Michael Mina Restaurant: Talent alone does not a restaurant make
I've been hearing so much hype about Michael Mina's eponymous restaurant that I finally had to give it a try. Thanks to some very sweet friends, I managed to get a coveted table on a busy night within a week, instead of the normal 2 months wait for a table.
So, I sauntered down to the Westin St.Francis the other night with Dave, Ally, and Paul for our 8pm table. Truth be told, I was not feeling too well that night, but I wouldn't have given up that reservation unless I was tied to a hospital bed. Oh how I suffered for my art—or was it my obsession—any how, you get the point.
In any case, I arrived on time, for a change, and found all my friends already waiting at the newly refurbished lobby of the Westin. The modern, sleek, and understated design has now become the standard of all the Westin hotels around the world—not to mention their truly heavenly Heavenly Bed that had me asking for the Westin every time I planned a work trip.
The decor at restaurant Michael Mina is in the same style, nice mix of warm beige and cool grey, a welcomed change from the stodgy and flowery lounge where my mother and I used to go to tea when she was in town.
We checked in with the hostess and, having arrived early, was told to wait in the lobby while our table was being set up. Someone appeared to whisk away our wines and our coats. To their credit, we didn't have to wait long at all for our table.
We set out to look at the menus. There are three set menus here. One is a three course seasonal menu, for which a diner assemble her own tasting menu from a number of choices for each course. Each item on this menu comes with three different preparation, variations on a theme of a main ingredient--sort of à la Pierre Gagnaire, perhaps--except in place of Gagnaire's famous pork six ways, we have lobster three ways here. For each course there are also Table Side Classics, a number of dishes from Michael Mina's famous repertoire. The three course menu is 78 dollars, with a few supplements for things like lobsters, kobe beef, and caviar.
The second set is an 8-course seasonal tasting menu ($120), comprising of similar items to those on the 3-course menu, presumably in smaller portions and fewer variations for each item.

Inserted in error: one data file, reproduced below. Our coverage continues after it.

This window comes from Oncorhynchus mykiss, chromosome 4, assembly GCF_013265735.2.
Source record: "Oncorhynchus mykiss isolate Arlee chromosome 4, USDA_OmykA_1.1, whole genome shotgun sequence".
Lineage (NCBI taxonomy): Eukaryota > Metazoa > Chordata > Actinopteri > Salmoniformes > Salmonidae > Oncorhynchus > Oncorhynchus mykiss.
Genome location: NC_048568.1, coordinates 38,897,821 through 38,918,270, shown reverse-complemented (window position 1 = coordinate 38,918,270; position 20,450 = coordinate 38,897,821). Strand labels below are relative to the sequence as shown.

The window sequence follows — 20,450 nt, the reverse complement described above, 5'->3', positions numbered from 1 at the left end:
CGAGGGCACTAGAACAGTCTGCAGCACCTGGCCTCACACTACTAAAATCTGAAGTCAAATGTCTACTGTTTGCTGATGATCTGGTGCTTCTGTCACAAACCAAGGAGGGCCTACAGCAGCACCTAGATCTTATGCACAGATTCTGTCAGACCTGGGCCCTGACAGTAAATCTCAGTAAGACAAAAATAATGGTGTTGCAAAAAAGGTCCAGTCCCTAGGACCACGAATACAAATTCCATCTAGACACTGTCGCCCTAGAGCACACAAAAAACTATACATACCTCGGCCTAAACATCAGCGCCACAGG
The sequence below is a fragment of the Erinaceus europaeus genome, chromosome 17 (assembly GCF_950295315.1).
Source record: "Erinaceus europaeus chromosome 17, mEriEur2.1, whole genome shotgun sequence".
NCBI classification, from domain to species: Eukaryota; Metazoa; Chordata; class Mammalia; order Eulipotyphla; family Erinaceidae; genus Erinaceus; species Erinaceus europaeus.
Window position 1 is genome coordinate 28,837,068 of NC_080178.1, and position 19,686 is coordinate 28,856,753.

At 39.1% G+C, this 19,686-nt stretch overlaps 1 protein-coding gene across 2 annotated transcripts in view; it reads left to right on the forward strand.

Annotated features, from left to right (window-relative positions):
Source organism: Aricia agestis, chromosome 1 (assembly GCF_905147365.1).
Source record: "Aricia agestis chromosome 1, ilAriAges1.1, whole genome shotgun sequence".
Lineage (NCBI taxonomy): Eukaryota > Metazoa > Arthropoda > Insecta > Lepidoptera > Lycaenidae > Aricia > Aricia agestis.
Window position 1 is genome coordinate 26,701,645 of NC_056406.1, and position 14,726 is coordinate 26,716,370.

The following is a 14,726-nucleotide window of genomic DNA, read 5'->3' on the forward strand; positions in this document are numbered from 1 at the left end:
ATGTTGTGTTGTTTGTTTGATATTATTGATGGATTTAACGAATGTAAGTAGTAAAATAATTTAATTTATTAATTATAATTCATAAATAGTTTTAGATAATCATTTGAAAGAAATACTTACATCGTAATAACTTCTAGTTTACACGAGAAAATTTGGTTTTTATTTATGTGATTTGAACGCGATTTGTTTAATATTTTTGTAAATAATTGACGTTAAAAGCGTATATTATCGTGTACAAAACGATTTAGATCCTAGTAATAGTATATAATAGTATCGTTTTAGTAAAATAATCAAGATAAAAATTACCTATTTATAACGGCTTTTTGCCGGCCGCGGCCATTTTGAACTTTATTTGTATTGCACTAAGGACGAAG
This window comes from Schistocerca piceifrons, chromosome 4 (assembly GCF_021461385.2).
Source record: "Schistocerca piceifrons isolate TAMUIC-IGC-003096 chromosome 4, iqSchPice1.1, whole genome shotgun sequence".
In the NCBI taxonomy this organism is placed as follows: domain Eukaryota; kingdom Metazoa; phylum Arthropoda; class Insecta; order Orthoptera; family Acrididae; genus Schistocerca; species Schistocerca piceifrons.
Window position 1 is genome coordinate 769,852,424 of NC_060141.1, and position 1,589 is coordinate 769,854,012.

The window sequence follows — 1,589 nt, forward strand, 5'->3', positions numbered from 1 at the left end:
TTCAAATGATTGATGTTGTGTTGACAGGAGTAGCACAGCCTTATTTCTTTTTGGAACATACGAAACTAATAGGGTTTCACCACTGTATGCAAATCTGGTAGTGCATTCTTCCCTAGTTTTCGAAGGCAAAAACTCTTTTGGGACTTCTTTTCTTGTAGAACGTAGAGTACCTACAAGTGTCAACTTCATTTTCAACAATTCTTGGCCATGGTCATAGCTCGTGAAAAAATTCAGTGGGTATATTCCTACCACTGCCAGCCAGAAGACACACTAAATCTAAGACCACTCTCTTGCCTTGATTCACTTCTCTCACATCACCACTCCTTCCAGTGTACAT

The last set menu is a tasting menu of famous dishes from Michael Mina's time at Aqua. Unfortunately I don't have a copy of this one so I couldn't tell you much about it.
With me not completely on top of my game, Paul on a diet of sort, and Dave and Ally having to leave for the airport at 11.30, we uncharacteristically opted for the smaller three course menu. We also had a bit of a discussion whether to open the 1982 Prieuré Lichine that I brought, as the menu really didn't look very Bordeaux friendly. We decided to do it anyway, which limited our second course choices to only the Kurobuta pork loin or the Kobe beef.
We also had a bit of a difficult time with the selection of wine. We brought one bottle of red and another of sticky, as we wanted to be nice a pick a white from the list. Paul and Dave each wanted to have a good look at the wine menu, so did Allison and I, so there was a little tug of war going on at our table with the wine menu. Each time the sommelier or the waiter approached asking for our wine selection, we told them we were not quite done taking turns perusing the substantial menu. Each time we also asked them for another wine menu, but to no avail.
Finally we decided to go with an Aubert Chardonnay, a California wine. Despite my general dislike of the oaky, buttery--and generally offensive--California Chardonnay, I let Paul talked me into trying this one, which he claimed to be closer in style to white burgundy. Well, suffice to say that I should have let my preference prevailed. The wine was nice enough, without a huge oak commonly found in California chard, but still didn't have enough acidity to my taste. We also decided to start with a bottle of champagne, what it was exactly we would have to ask Dave.
After we settled down and made our choices with the wine, an amuse of caviar arrived at the table. Compliments of the chef, our waiter informed us. It was a cute little plate with three indentations, each one occupied by a mini quenelle of caviar in a different preparation. There was Iranian golden osetra caviar, atop a lovely little round of crisp potato galette and a thin slice of smoked salmon, Russian caviar on top of a delicate blini, and California Estate osetra caviar, on top of a silky poached quail egg in sauce béarnaise. Quite a lovely way to begin our meal. Among these, the Iranian caviar was the best, salty and sharp, with a nice crunch from the potato and creamy smoked salmon, while the California caviar was somewhat bland and had an ever so slightly off, metallic taste that I didn't like—and in case you wondered, no I didn't know which one was which before I tasted them.